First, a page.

I especially enjoyed seeing their previous home in the small village of Cowley and visiting their church.  Gill invited us to join her at the Vicar’s home for the showing of a video about Martin Luther and the Reformation.  We were served homemade lasagna, made by the Vicar’s wife, and got to meet several of her fellow parishioners.  Buddy got to put his hand in Seven Springs, a source of the River Thames, during our visit to the Cowley area.  I thoroughly enjoyed attending Remembrance Sunday services with Gill at the small parish church in Cowley while Phil and Buddy dropped Carol off at Heathrow for her flight home.

Gill’s cousin Ian and his friend, Fred, from Australia shared a delicious dinner prepared by Phil one evening.  We exchanged info with Fred and plan to look him up when we are in Australia.  Another evening, their friends, Barbara and Jerry joined us for another great dinner by Phil.  Barbara had been to San Antonio with Gill and Phil and Carol and I enjoyed having an opportunity to see her again.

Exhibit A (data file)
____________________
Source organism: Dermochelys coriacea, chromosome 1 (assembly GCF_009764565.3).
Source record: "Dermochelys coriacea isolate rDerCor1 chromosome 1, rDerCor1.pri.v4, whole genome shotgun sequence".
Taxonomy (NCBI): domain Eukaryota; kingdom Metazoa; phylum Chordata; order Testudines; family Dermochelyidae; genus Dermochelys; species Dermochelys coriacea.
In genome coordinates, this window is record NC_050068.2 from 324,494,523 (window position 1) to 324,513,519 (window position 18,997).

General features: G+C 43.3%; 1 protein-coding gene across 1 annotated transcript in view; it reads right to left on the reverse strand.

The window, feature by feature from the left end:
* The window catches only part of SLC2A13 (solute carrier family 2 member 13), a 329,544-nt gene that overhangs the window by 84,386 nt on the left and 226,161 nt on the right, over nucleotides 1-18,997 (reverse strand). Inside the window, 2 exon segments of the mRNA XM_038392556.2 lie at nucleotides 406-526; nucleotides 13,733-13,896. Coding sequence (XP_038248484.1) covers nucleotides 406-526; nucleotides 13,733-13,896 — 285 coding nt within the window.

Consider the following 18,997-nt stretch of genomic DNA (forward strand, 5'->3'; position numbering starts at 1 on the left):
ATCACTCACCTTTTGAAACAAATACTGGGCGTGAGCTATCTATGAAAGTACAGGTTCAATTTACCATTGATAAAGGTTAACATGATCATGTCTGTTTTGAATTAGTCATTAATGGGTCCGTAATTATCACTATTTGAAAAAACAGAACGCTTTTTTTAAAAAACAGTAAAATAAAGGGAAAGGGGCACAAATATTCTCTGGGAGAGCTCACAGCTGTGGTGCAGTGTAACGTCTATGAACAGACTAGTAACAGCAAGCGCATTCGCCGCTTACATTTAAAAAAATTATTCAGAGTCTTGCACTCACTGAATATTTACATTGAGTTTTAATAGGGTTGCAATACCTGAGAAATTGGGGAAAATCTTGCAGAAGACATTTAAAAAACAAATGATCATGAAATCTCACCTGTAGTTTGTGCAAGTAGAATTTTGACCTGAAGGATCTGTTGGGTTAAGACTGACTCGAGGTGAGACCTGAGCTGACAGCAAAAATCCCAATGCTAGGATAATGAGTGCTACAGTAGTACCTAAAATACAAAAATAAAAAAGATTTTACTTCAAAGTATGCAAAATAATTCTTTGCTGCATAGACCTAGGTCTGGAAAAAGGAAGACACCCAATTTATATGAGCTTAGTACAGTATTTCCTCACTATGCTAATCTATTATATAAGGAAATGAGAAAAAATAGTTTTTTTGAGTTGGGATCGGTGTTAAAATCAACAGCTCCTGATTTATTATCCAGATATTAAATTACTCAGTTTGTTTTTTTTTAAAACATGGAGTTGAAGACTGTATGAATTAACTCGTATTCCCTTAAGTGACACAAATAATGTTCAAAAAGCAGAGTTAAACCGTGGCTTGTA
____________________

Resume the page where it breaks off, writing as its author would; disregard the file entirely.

We reluctantly said goodbye to our wonderful friends, Phil and Gill, but we hope to see them in San Antonio on their next visit.

 

Cowley Church
Cowley Church

 

Cowley Church Altar
Cowley Church Organ
Cowley Churchyard
Cowley Resort

 

Buddy at Seven Springs
Seven Springs

 

Hill Barn – Phil and Gill’s Previous Home
Hill Barn Sign

Gloucester Docks